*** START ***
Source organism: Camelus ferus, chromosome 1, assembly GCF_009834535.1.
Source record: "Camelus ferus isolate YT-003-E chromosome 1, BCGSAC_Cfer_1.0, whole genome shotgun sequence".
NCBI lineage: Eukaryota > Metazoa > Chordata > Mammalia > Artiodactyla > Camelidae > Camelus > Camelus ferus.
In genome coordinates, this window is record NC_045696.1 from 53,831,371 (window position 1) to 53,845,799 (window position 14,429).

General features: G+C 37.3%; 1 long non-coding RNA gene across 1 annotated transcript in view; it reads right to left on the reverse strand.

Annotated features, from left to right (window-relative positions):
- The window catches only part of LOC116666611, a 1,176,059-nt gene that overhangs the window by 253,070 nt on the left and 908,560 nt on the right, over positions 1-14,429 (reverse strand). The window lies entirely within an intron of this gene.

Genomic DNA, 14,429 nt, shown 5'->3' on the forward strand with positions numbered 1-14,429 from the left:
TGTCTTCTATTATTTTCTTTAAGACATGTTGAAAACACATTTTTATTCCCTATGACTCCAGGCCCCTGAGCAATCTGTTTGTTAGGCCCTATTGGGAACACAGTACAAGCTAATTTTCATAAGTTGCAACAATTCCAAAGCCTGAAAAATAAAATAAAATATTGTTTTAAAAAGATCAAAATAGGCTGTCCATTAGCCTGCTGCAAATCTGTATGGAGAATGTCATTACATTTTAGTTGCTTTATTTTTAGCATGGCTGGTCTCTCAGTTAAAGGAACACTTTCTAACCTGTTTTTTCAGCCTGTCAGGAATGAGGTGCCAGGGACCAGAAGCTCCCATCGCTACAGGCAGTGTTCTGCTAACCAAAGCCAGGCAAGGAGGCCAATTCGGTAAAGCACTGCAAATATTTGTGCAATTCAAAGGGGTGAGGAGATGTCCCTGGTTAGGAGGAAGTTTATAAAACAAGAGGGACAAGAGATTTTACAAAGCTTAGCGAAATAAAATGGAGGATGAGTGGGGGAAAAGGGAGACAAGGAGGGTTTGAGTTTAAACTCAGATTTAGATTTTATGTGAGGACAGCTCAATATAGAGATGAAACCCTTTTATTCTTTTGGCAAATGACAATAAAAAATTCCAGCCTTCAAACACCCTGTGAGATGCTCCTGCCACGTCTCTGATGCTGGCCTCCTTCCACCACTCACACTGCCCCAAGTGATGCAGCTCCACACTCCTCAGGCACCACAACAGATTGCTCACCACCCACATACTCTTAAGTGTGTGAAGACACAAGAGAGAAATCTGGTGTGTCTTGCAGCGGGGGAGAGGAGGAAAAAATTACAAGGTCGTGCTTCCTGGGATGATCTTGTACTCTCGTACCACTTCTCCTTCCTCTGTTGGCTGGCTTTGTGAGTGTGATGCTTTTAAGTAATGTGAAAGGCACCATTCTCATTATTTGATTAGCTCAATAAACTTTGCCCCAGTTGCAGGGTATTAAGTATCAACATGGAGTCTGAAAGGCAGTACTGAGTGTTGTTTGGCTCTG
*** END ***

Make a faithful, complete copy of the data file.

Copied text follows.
Source organism: Camelus ferus, chromosome 1, assembly GCF_009834535.1.
Source record: "Camelus ferus isolate YT-003-E chromosome 1, BCGSAC_Cfer_1.0, whole genome shotgun sequence".
NCBI lineage: Eukaryota > Metazoa > Chordata > Mammalia > Artiodactyla > Camelidae > Camelus > Camelus ferus.
In genome coordinates, this window is record NC_045696.1 from 53,831,371 (window position 1) to 53,845,799 (window position 14,429).

General features: G+C 37.3%; 1 long non-coding RNA gene across 1 annotated transcript in view; it reads right to left on the reverse strand.

Annotated features, from left to right (window-relative positions):
- The window catches only part of LOC116666611, a 1,176,059-nt gene that overhangs the window by 253,070 nt on the left and 908,560 nt on the right, over positions 1-14,429 (reverse strand). The window lies entirely within an intron of this gene.

Genomic DNA, 14,429 nt, shown 5'->3' on the forward strand with positions numbered 1-14,429 from the left:
TGTCTTCTATTATTTTCTTTAAGACATGTTGAAAACACATTTTTATTCCCTATGACTCCAGGCCCCTGAGCAATCTGTTTGTTAGGCCCTATTGGGAACACAGTACAAGCTAATTTTCATAAGTTGCAACAATTCCAAAGCCTGAAAAATAAAATAAAATATTGTTTTAAAAAGATCAAAATAGGCTGTCCATTAGCCTGCTGCAAATCTGTATGGAGAATGTCATTACATTTTAGTTGCTTTATTTTTAGCATGGCTGGTCTCTCAGTTAAAGGAACACTTTCTAACCTGTTTTTTCAGCCTGTCAGGAATGAGGTGCCAGGGACCAGAAGCTCCCATCGCTACAGGCAGTGTTCTGCTAACCAAAGCCAGGCAAGGAGGCCAATTCGGTAAAGCACTGCAAATATTTGTGCAATTCAAAGGGGTGAGGAGATGTCCCTGGTTAGGAGGAAGTTTATAAAACAAGAGGGACAAGAGATTTTACAAAGCTTAGCGAAATAAAATGGAGGATGAGTGGGGGAAAAGGGAGACAAGGAGGGTTTGAGTTTAAACTCAGATTTAGATTTTATGTGAGGACAGCTCAATATAGAGATGAAACCCTTTTATTCTTTTGGCAAATGACAATAAAAAATTCCAGCCTTCAAACACCCTGTGAGATGCTCCTGCCACGTCTCTGATGCTGGCCTCCTTCCACCACTCACACTGCCCCAAGTGATGCAGCTCCACACTCCTCAGGCACCACAACAGATTGCTCACCACCCACATACTCTTAAGTGTGTGAAGACACAAGAGAGAAATCTGGTGTGTCTTGCAGCGGGGGAGAGGAGGAAAAAATTACAAGGTCGTGCTTCCTGGGATGATCTTGTACTCTCGTACCACTTCTCCTTCCTCTGTTGGCTGGCTTTGTGAGTGTGATGCTTTTAAGTAATGTGAAAGGCACCATTCTCATTATTTGATTAGCTCAATAAACTTTGCCCCAGTTGCAGGGTATTAAGTATCAACATGGAGTCTGAAAGGCAGTACTGAGTGTTGTTTGGCTCTG